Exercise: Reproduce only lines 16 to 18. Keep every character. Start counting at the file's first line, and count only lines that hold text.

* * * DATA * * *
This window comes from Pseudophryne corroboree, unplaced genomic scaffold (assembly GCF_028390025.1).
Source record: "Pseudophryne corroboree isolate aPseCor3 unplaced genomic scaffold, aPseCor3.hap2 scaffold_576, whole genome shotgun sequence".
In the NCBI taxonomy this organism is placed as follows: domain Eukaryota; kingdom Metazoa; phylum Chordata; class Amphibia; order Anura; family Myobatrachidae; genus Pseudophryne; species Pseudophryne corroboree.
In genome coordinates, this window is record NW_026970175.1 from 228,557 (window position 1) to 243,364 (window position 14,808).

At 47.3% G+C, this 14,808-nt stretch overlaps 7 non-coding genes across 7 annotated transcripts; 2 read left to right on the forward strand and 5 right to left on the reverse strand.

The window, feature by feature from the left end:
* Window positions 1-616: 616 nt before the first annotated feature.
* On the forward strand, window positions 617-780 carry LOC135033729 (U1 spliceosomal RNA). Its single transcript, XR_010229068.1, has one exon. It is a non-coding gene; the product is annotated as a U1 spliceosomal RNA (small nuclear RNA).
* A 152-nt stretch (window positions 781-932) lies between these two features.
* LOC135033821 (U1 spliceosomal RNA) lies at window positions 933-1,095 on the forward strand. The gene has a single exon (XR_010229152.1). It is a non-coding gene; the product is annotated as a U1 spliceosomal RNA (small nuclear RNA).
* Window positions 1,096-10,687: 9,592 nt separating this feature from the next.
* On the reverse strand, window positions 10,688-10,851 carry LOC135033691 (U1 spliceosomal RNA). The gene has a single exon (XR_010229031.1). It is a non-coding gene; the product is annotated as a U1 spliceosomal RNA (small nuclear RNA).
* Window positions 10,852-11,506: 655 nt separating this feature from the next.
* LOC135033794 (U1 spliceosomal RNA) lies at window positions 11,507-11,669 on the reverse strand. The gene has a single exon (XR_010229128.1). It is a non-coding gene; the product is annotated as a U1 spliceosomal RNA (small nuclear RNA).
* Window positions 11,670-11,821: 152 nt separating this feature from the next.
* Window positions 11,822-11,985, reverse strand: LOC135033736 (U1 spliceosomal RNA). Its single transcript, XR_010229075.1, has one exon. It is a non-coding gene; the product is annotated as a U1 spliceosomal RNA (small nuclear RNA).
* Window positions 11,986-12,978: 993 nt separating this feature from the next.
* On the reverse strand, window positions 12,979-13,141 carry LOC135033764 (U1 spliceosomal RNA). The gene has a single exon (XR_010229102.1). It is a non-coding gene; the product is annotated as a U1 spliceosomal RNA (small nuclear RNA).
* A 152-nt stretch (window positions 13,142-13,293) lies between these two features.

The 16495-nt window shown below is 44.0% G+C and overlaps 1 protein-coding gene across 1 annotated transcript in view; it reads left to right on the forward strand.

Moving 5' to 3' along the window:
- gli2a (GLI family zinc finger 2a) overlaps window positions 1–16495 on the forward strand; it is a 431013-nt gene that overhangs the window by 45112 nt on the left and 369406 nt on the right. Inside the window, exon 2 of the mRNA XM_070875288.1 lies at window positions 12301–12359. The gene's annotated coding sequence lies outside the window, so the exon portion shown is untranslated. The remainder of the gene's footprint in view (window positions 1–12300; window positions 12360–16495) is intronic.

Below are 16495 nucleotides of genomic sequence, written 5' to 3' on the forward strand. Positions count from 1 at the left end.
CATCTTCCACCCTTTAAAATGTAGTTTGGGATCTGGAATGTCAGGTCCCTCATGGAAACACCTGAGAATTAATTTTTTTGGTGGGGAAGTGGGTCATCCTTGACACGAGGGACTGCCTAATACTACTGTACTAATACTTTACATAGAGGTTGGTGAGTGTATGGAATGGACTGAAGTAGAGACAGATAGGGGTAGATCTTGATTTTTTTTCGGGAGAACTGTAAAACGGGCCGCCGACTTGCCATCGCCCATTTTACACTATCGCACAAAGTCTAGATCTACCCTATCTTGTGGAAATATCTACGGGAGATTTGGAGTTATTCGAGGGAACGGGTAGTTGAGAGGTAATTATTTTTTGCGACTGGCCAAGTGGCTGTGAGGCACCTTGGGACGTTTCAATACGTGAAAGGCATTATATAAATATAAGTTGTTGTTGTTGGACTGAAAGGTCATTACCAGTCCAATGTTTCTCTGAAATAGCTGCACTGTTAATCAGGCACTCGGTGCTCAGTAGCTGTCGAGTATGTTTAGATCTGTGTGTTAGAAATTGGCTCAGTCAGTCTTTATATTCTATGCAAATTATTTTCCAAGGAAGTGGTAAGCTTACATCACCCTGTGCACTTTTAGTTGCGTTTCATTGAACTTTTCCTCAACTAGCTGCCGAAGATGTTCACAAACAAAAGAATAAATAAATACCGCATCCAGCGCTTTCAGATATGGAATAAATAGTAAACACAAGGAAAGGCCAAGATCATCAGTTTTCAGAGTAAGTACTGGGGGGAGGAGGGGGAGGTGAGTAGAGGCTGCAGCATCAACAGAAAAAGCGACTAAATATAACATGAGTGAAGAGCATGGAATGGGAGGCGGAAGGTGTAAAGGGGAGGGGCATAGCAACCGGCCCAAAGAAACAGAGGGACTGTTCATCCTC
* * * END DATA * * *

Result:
* Window positions 11,822-11,985, reverse strand: LOC135033736 (U1 spliceosomal RNA). Its single transcript, XR_010229075.1, has one exon. It is a non-coding gene; the product is annotated as a U1 spliceosomal RNA (small nuclear RNA).
* Window positions 11,986-12,978: 993 nt separating this feature from the next.
* On the reverse strand, window positions 12,979-13,141 carry LOC135033764 (U1 spliceosomal RNA). The gene has a single exon (XR_010229102.1). It is a non-coding gene; the product is annotated as a U1 spliceosomal RNA (small nuclear RNA).